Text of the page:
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Sugar Daddy: Quotas and the U.S. Government

Abstract

Since 1981, the U.S. federal government has operated a price support program to help sugar beet and sugar cane producers and processors. This complex program works through a combination of loans, import quotas, and duties. As a result, sugar prices in the United States are significantly higher than world prices. For example, in December 2001, U.S. consumers paid 22.9 cents per pound, while the world price was just 9 cents per pound. The General Accounting Office estimates that the total cost to consumers is $1.9 billion a year. This case uses a simple demand-and-supply framework, using real-world data, to assess the economic and political consequences of the U.S. sugar program. The case provides students with a vivid, fact-based illustration of welfare concepts such as consumer surplus, producer surplus, and dead-weight loss in a concrete, real-world market context.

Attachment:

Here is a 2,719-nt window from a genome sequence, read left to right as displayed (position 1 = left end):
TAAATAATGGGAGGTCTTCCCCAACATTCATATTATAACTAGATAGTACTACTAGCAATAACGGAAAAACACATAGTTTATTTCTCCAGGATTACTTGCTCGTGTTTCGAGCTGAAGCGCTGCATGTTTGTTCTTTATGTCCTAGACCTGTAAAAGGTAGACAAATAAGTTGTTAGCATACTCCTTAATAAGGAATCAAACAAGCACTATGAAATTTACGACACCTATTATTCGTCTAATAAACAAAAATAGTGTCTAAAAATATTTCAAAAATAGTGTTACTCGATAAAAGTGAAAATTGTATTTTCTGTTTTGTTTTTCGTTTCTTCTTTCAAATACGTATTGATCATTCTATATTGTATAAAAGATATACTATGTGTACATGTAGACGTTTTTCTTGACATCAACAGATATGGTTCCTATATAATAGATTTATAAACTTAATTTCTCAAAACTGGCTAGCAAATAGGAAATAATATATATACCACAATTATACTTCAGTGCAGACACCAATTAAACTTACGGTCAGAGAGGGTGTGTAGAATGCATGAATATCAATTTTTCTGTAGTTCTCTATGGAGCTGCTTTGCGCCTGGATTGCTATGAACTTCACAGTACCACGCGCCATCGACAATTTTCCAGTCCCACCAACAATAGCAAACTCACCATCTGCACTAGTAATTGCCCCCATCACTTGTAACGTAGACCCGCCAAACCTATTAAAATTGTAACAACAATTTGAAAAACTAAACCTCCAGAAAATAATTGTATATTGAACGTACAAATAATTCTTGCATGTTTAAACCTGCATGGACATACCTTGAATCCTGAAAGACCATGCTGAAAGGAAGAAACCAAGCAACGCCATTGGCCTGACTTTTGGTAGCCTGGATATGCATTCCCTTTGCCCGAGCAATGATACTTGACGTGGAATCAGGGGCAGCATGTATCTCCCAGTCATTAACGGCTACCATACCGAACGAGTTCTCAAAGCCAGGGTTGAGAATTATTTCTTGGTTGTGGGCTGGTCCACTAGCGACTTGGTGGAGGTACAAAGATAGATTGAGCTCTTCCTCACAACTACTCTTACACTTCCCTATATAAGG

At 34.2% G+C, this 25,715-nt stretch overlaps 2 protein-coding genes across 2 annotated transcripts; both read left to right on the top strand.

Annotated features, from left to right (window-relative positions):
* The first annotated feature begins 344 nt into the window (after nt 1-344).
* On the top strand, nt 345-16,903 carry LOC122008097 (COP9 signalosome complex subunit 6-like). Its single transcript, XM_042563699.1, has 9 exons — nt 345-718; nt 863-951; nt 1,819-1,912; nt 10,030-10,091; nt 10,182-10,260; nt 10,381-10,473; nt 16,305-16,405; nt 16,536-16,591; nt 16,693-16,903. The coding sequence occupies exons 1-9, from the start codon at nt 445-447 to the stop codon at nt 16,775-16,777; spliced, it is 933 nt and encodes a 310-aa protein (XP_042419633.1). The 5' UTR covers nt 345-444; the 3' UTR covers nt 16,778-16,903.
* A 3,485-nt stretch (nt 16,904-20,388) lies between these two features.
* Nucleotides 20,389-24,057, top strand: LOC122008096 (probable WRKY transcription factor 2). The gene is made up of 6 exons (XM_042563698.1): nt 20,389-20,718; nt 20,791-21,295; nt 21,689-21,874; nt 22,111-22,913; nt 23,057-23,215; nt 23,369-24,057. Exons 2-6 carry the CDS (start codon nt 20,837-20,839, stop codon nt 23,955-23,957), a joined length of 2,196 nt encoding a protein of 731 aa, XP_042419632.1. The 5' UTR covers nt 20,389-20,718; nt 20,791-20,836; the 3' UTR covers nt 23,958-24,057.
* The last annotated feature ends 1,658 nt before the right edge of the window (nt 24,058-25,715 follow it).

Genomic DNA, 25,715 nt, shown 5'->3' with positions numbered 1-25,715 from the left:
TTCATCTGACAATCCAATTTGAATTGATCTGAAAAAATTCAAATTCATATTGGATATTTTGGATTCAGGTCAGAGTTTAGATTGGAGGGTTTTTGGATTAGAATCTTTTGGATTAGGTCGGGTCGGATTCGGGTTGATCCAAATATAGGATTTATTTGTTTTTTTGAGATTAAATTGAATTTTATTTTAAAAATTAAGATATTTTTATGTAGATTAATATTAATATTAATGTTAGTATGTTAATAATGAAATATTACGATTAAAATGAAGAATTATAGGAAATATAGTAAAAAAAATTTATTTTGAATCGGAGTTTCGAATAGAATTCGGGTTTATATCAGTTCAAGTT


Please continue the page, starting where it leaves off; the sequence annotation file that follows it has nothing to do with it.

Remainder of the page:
Type

Case

Author(s)

Nabil Al-Najjar, Sandeep Baliga, Chris Forman

Date Published

Citations

Al-Najjar, Nabil, Sandeep Baliga, and Chris Forman. Sugar Daddy: Quotas and the U.S. Government. Case 5-204-255 (KEL001).

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